Some state legislatures are pushing some potential laws aimed at giving consumers—and their heirs—more control over their digital lives. But in doing so, some are preparing to impose rules on merchants that neither the merchant—nor the merchant’s payment facilitator—are likely to be able to obey.
The thrust of the rules—under consideration in states such as Oregon and Connecticut—are honorable. They are intended to avoid the heart-wrenching stories of a parent or other next-of-kin unable to access a deceased loved one’s e-mails or social media interactions. But the legislation goes beyond that in some cases, granting consumers much more control over their digital footprints.
In Connecticut, for example, the bill “would allow consumers to ask stores you no longer do business with to delete your personal information so that your personal information would not be compromised in the event that the company is hacked,” according to a report from NBC Connecticut. That’s where things get dicey.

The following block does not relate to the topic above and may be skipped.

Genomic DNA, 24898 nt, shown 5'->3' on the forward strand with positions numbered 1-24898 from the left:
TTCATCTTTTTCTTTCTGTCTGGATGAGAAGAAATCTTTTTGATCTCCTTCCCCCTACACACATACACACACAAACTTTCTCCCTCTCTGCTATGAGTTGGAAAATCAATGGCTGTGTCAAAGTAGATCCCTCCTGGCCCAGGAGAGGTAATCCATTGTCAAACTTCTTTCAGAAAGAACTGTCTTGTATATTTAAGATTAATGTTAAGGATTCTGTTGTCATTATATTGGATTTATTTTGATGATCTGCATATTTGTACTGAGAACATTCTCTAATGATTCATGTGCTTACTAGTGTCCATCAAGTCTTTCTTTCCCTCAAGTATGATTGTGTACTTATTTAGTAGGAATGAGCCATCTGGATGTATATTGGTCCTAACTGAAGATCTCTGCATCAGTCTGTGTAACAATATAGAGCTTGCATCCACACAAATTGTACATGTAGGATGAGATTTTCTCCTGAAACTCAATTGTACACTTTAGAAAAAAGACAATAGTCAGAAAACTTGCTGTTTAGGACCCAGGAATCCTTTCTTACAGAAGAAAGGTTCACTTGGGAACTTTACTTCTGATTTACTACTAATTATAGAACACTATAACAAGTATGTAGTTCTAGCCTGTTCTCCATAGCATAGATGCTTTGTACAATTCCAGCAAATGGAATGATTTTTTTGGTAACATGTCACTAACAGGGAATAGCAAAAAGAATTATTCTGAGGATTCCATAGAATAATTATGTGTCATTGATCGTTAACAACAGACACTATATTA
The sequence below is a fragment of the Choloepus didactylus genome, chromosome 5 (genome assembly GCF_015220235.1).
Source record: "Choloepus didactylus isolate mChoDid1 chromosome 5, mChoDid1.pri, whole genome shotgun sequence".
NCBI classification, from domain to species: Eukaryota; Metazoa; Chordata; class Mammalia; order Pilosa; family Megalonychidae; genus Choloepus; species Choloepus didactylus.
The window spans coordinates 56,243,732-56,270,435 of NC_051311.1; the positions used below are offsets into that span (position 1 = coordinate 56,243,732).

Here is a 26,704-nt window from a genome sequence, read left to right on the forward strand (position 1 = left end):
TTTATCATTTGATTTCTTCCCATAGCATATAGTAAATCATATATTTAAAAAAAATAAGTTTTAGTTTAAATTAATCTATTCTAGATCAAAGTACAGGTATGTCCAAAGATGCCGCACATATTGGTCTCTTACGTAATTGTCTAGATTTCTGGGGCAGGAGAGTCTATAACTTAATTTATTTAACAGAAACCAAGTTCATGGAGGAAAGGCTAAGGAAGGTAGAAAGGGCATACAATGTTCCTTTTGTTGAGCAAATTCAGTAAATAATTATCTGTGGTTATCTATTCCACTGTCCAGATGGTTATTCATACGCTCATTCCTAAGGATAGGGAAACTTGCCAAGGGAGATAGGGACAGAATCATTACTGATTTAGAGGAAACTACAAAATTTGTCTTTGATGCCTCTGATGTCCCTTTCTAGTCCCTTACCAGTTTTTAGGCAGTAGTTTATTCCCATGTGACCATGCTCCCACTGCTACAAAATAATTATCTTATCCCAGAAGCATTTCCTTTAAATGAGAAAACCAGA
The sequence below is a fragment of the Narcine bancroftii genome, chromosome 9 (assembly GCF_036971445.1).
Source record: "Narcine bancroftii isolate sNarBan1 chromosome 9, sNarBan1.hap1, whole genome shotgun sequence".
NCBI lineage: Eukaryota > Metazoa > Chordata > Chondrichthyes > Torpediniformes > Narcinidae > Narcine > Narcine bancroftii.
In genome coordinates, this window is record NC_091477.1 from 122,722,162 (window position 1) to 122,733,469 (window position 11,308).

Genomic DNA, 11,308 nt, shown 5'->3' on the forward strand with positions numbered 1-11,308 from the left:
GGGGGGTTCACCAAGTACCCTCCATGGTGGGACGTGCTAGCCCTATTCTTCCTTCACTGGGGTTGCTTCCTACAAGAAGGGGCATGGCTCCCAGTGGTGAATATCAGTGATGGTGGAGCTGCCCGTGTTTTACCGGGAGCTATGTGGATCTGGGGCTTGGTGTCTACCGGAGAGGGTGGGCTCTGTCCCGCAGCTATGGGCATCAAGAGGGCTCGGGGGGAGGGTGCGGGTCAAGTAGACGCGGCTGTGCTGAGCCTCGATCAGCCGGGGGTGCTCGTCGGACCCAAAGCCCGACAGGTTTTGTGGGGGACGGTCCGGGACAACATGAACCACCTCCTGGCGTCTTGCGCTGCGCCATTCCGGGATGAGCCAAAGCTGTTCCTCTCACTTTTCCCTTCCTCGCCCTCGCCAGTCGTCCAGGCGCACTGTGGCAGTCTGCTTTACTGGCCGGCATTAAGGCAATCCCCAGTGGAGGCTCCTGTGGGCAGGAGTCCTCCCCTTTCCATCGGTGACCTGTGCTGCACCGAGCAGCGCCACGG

The problem is that many merchants—and the larger the merchant, the bigger the problem—do not themselves have full control over all copies of payment information and related files such as CRM/Loyalty. Setting aside the fact that such information often also exists within the databases of key partners—including processors and PFs, among many others—there is plenty of difficulty inside the databases of that merchant.
A retailer can delete the official copy in their records (after enough time has passed to resolve any refund issues), but what about backups? Let’s say the merchant deletes all official copies and then has an IT incident and must restore from backup. If the merchant that gets breached, the data that they said was gone could be stolen.
What if the data at issue was being examined by someone in marketing or store operations? What if they had copies on a mobile device or a thumbdrive, potentially to help with data analysis to be done at home over the weekend?
The truth is that such data is often copied—without IT’s or retail senior management’s knowledge—and spread throughout the company. Abiding by a law to absolutely remove all copies of one customer’s digital footprints may be impossible.
This wouldn’t take much to fix, though. If legislation simply added wording that limited such changes to information under the control of the merchant or data that can be reasonably accessed by the merchant, that would solve much of the problem.